Tipping the scales
Our children are in danger of living shorter and more sickly in the future, as the scales show that Barbados and the rest of the Caribbean are weighed down by obesity.
So serious is the problem, that officials from the Caribbean Community (CARICOM) and the Caribbean Public Health Agency (CARPHA) have declared childhood obesity a public health challenge.
“Percentages range from 30 per cent to as high as 50 per cent; that’s the prevalence rate of obesity and overweight in the Caribbean population,” says Acting Chief Medical Officer Dr Kenneth George, who earlier this month attended a regional high-level meeting of health authorities.
Closer to home the latest figures paint a grim picture of the problem. Dr George tells Health Today our children are getting bigger, and that’s no laughing matter.
“The Ministry of Health has data to suggest that about 30 per cent of our school-age population is overweight and another ten per cent is obese. So the group is about 40 per cent.”
“In terms of obesity for adults, we are in excess of over 60 per cent of the population being either overweight and/or obese; that is Barbados, and the challenge is that we need to put a strategy in place that is a life course intervention that starts with children and I daresay even earlier than that because the studies have shown that chronic disease markers start at the time of conception and during the pregnancy,” George said.
Typically in our culture, a chubby child is more often than not preferred and often families may dismiss obesity as just another passing phase in the child’s growth. But Dr George cautions the consequences are far reaching and possibly life threatening.
“Childhood obesity later on leads to adult obesity, and adult obesity is associated with heart disease, stroke, hypertension and diabetes –– which are major killers now, and some forms of cancer. So that obesity is the forerunner. Why Barbados has almost close to 20 per cent of our older population having diabetes is the obesity epidemic, there’s nothing else that is driving it,” he argues.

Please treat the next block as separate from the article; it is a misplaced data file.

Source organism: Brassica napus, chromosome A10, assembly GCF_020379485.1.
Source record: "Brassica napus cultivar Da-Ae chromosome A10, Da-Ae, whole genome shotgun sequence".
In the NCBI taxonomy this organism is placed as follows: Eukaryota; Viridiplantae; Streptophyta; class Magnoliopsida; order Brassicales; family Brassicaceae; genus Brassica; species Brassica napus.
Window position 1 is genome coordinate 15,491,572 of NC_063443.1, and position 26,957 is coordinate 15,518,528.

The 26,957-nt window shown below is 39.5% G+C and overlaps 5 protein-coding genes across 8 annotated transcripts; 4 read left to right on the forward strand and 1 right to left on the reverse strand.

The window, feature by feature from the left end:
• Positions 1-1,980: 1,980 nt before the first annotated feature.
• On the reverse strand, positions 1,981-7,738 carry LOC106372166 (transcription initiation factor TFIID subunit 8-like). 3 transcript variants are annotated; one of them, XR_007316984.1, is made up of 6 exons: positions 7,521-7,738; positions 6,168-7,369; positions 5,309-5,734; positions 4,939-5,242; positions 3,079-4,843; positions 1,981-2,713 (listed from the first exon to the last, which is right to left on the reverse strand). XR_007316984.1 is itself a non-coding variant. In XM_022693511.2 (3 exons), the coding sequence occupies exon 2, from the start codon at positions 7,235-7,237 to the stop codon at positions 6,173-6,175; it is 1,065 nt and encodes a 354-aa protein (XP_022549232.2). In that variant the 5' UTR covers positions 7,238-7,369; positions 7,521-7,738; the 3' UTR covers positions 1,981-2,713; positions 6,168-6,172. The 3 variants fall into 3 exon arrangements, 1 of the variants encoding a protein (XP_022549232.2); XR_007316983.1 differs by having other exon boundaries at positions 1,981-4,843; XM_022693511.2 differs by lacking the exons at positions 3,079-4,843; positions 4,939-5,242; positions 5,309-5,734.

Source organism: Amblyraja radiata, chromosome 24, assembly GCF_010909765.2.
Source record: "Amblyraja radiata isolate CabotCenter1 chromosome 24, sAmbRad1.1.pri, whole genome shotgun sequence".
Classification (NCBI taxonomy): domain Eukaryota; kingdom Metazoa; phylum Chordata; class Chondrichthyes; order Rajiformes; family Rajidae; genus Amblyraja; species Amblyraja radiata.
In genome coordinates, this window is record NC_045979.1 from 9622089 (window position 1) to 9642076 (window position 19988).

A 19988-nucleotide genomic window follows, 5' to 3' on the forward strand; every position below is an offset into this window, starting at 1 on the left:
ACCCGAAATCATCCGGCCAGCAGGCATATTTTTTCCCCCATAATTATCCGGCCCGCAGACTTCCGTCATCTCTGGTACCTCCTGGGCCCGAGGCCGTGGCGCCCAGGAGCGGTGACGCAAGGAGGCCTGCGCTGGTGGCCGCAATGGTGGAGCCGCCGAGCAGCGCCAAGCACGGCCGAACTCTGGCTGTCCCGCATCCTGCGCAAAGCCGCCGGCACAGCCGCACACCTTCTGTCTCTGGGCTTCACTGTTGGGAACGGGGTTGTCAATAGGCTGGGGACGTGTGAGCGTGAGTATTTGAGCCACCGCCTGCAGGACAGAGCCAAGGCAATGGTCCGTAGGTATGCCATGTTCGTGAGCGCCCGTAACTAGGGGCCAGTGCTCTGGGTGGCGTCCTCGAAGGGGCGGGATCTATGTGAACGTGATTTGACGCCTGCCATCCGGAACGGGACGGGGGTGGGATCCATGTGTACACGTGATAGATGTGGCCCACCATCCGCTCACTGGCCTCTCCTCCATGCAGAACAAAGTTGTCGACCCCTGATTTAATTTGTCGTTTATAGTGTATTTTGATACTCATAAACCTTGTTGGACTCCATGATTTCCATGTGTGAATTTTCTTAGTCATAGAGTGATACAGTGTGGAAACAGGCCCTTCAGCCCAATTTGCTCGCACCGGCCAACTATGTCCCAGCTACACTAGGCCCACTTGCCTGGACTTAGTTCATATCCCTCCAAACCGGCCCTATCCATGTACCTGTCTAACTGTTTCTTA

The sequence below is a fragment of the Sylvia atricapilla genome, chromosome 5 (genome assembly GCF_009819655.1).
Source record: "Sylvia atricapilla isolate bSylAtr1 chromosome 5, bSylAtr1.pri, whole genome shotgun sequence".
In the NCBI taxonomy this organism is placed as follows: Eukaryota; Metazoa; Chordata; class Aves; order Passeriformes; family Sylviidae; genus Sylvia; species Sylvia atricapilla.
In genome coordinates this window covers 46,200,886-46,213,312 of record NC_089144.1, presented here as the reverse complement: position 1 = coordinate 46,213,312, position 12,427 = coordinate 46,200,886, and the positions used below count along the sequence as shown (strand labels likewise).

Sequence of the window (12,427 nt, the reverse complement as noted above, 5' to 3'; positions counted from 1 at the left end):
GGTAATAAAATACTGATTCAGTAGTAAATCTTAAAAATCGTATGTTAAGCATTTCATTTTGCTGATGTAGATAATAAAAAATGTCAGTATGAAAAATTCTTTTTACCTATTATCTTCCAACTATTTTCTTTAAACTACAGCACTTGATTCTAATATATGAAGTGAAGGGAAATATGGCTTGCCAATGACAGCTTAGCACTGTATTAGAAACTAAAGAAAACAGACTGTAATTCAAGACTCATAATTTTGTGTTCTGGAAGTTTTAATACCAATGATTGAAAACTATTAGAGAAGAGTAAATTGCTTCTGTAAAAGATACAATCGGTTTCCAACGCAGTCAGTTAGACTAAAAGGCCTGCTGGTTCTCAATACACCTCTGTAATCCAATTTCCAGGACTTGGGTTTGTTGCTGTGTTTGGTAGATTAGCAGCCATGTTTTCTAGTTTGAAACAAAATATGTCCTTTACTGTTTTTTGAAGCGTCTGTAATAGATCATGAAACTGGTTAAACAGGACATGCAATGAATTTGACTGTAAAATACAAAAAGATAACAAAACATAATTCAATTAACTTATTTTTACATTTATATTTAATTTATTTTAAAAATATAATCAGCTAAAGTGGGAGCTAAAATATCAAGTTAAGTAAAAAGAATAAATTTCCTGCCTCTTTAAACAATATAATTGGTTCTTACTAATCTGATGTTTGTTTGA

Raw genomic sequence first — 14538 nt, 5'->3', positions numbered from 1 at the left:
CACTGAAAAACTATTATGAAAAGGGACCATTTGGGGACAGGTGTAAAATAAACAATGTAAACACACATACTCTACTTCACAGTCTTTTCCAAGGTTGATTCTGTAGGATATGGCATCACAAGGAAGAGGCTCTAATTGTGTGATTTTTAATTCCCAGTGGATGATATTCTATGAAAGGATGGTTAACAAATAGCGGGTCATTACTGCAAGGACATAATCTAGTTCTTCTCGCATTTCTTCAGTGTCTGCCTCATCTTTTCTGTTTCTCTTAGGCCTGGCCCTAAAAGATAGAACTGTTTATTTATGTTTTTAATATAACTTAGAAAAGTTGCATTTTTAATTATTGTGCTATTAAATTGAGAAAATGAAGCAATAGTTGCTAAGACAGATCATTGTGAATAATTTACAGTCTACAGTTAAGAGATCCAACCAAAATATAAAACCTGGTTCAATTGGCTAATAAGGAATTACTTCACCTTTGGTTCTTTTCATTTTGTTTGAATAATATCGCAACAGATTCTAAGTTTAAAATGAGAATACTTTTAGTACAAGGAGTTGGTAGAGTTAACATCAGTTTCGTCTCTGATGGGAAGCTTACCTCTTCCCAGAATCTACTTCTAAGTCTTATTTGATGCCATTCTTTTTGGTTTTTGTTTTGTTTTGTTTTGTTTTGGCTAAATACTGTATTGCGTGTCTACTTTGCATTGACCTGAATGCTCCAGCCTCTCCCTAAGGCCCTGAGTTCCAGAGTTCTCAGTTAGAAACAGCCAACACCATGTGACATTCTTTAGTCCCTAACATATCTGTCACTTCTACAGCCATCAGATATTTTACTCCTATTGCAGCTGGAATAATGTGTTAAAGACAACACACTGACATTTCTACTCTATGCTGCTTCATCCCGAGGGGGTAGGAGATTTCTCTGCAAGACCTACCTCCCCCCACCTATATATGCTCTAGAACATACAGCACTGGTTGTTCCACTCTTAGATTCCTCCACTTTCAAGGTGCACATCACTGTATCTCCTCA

Childhood obesity occurs when a child is well above the normal weight for his or her age or height. A doctor measures your child’s weight and height to compute his body mass index (BMI) to determine whether the child is overweight and or obese.
According to Dr George, though many factors lead to obesity, our lack of physical activity and poor eating habits are driving the epidemic.
“From our data, most children drink at least one carbonated beverage a week. Almost 75 per cent of the children [in the survey] drank at least one carbonated beverage a week. They are not attaining the level of fruits and vegetables.”
There’s no magic pill or wonder diet to fix the problem of childhood obesity. Dr George recommends that parents must make healthier choices for their kids.
“They need to try and inculcate fruits and vegetables in the children’s diet, and they need to also reduce the amount of carbonated beverages, the amount of salt they consume. A lot of these snacks have a tremendous amount of salt. We shouldn’t say don’t eat this don’t eat that and not have an alternative.”
At the national level, the Ministry of Health has already teamed up with the Ministry of Education to tackle the problem.
“We have produced guidelines for healthy foods in schools which we have shared not only with the schools meals programme, we have shared with cafeterias and canteens. And it’s not all gloom and doom because many of the cafeterias and canteens in our secondary schools have tried to improve.”
Dr George also recommends that critical stakeholders be enlisted in the fight against childhood obesity, as he expressed concern about the direct and indirect marketing of some foods to children. But, pressed on whether there’s a need for legislation to help reverse the problem, the Acting Chief Medical Officer suggested Barbados was not ready for such a move.
“I think we can try to do more education among our youths, among our parents, trying to let companies know of their social responsibility with respect to their products. So at this point in time I don’t think the ministry has put in place any effort to support legislation . . . .
“In moving forward we need to have a multisectoral approach. We need to involve not only education, but the Ministry of Sport, Family . . . and I think we will be able to make some in roads.”